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Its Founding and Development.

The Welsh National Council decided in 1931 to provide a holiday and conference centre in South Wales. The growth of adult education in Wales created a need for facilities for residential classes and conferences but suitable accommodation was not available. Previous conversations with leaders of various cultural organisations indicated that a scarcity of such provision existed and they pledged support for such a project. The Workers' Educational Association were especially interested.

Sites at Barry and Porthcawl had respective merits but it was thought that the site at Cold Knap, Barry, would be more suitable for weekend conferences, in view of the town's accessibility from the northern areas of Glamorgan and Monmouthshire.

The site selected was above Lakeside, with one of its boundaries adjacent to the beach.

The ground landlord, Mr. W. H. Romilly was approached with a view to ascertaining whether such a site was available. Being favourably disposed to the work of the YMCA, he offered the freehold of a site as a gift to the Movement, but it was discovered later, that this site had already been included in a head lease of the surrounding land to the Welsh Town Planning Trust. Dr. Alwyn Lloyd, chairman of the Trust, suggested that it would lease the land in question to the YMCA on a term of 999 years and the rent for the site payable by the Trust to Mr. W. H. Romilly should be set against the rent due to the Trust from the YMCA. Further, that the Misses Margaret and Gwendoline Davies of Gregynon Hall, Montgomeryshire, also Trustees of the Welsh Town Planning Trust and Patrons of the Welsh YMCA, would make substantial provision to reduce further the rent due from the Association, so the actual amount became nominal.

Later, two further, parcels of land, adjacent to each other and adjoining the main site, were leased.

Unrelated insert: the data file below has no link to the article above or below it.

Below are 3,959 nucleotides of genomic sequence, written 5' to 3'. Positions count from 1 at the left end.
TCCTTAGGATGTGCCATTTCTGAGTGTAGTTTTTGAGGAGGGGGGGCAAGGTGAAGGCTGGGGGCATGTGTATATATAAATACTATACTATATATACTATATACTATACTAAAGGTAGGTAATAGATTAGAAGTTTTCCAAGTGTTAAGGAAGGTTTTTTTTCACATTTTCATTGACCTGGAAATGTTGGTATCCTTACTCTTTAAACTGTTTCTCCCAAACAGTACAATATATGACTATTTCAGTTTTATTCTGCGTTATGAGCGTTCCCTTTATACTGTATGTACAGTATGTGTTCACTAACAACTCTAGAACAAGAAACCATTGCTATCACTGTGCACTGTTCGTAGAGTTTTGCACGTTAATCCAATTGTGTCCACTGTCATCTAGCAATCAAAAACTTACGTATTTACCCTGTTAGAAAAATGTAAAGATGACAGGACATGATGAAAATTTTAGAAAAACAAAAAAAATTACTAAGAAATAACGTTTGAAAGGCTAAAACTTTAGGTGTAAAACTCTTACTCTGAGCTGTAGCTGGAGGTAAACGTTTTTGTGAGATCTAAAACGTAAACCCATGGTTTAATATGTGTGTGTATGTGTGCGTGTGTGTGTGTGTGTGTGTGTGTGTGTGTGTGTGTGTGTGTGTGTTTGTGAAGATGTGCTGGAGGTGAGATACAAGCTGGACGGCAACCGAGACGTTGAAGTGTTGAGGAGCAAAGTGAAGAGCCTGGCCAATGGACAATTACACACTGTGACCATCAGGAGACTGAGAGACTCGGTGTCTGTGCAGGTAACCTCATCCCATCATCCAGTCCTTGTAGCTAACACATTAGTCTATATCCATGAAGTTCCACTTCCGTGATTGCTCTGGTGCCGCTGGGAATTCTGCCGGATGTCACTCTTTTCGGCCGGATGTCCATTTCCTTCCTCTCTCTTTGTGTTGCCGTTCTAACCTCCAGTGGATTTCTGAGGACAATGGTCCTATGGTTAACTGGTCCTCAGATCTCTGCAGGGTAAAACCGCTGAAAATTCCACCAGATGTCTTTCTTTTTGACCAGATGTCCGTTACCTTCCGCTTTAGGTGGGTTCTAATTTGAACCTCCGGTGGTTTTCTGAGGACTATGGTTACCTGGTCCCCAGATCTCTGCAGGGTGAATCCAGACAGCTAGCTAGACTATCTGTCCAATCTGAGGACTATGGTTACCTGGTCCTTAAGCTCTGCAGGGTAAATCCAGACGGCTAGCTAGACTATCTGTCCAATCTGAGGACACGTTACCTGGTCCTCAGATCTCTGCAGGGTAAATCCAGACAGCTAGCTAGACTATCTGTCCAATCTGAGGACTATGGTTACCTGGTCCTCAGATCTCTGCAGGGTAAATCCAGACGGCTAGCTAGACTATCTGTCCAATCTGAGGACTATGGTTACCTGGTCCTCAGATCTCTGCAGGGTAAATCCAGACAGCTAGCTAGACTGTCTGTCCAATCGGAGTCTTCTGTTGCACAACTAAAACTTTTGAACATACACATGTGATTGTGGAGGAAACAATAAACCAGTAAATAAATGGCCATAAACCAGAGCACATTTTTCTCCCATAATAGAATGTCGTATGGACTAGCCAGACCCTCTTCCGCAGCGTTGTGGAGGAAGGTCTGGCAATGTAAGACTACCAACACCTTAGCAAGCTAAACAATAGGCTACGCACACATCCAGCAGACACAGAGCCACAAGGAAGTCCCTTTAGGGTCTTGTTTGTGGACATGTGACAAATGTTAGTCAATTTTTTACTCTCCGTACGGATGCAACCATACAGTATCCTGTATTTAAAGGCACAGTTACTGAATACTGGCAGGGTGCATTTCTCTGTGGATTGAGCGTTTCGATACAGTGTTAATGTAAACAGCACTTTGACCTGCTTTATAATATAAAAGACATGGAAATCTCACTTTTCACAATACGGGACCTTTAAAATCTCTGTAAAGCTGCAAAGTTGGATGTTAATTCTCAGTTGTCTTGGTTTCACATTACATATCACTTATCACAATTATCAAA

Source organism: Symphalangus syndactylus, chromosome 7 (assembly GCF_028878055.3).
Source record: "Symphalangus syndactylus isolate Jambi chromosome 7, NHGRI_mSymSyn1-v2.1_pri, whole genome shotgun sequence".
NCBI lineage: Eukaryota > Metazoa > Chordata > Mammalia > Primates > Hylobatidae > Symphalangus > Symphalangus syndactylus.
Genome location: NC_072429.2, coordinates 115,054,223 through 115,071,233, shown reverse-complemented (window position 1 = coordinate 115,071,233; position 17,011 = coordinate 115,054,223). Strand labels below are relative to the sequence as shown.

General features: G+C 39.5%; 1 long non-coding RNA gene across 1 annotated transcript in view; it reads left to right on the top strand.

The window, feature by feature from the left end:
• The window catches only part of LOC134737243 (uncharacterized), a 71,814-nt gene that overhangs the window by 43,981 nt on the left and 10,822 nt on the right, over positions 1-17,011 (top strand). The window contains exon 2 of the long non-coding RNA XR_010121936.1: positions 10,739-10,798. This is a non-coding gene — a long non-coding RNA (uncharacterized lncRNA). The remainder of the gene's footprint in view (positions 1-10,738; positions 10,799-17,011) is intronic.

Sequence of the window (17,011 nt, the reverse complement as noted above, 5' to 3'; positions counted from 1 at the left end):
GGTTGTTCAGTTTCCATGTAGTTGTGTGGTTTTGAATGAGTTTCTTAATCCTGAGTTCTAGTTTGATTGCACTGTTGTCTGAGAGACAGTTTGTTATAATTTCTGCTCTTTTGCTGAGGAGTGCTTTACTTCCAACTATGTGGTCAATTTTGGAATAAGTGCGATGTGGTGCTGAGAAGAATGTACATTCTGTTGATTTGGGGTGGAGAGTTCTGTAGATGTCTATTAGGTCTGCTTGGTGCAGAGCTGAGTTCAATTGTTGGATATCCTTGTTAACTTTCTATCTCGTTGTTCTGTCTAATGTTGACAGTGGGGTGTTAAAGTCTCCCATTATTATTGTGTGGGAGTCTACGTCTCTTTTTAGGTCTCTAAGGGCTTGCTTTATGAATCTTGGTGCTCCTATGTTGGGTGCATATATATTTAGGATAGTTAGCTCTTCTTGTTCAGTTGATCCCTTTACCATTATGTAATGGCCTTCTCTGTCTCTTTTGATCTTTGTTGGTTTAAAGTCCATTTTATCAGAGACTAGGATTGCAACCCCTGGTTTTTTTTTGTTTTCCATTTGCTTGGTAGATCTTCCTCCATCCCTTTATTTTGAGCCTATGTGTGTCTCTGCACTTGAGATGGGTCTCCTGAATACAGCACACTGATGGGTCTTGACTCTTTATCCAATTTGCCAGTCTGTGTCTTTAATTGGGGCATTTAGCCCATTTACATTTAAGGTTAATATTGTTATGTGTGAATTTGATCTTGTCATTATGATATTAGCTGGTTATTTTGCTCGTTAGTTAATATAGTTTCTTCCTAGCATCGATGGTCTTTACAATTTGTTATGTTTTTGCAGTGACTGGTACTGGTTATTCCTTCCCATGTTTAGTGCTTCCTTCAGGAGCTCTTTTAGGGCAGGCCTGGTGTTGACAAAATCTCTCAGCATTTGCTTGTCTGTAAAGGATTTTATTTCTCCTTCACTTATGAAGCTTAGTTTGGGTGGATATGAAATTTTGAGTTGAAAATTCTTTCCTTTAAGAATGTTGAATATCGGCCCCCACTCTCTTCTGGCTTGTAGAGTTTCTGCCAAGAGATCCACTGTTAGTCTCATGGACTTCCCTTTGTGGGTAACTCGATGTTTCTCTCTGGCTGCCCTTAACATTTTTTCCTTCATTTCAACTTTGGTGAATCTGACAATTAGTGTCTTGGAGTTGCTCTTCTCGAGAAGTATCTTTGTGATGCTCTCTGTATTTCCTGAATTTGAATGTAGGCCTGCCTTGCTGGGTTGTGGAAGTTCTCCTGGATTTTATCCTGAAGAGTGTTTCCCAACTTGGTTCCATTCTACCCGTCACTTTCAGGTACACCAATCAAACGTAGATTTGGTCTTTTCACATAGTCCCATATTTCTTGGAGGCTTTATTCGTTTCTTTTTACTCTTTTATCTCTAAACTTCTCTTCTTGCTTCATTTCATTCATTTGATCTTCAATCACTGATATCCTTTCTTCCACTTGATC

The site having been secured, draft plans were prepared for the proposed Holiday and Conference Centre. It was, however, decided to postpone construction work for two years in order to open a building fund and undertake levelling work on the site.

The building plan indicated that the main section of the structure should have a frontage of 158' with short wings of 40' at each end of the rear of the building. The ground floor included a rest room, large lounge .to seat 150 people, entrance hall, kitchen, dining room, staff room, stores and toilets. The first and second floors would contain 52 bedrooms. The estimated cost amounted to £6,500. The decision to secure the site and proceed with the building scheme had been made with a capital bank balance of only £200! "It was a venture of faith".

Building operations however, did not proceed until approximately half the estimated cost had been donated. In the meantime, the appeal for funds did not prevent the preparation of the site which had been undertaken by voluntary labour of unemployed miners from Glamorganshire and Monmouthshire. For this purpose two huts had been erected and used to provide a camping holiday, and a grant of £450., had been received from the Carnegie Trust by the goodwill of Dr. Thomas Jones. With this accommodation

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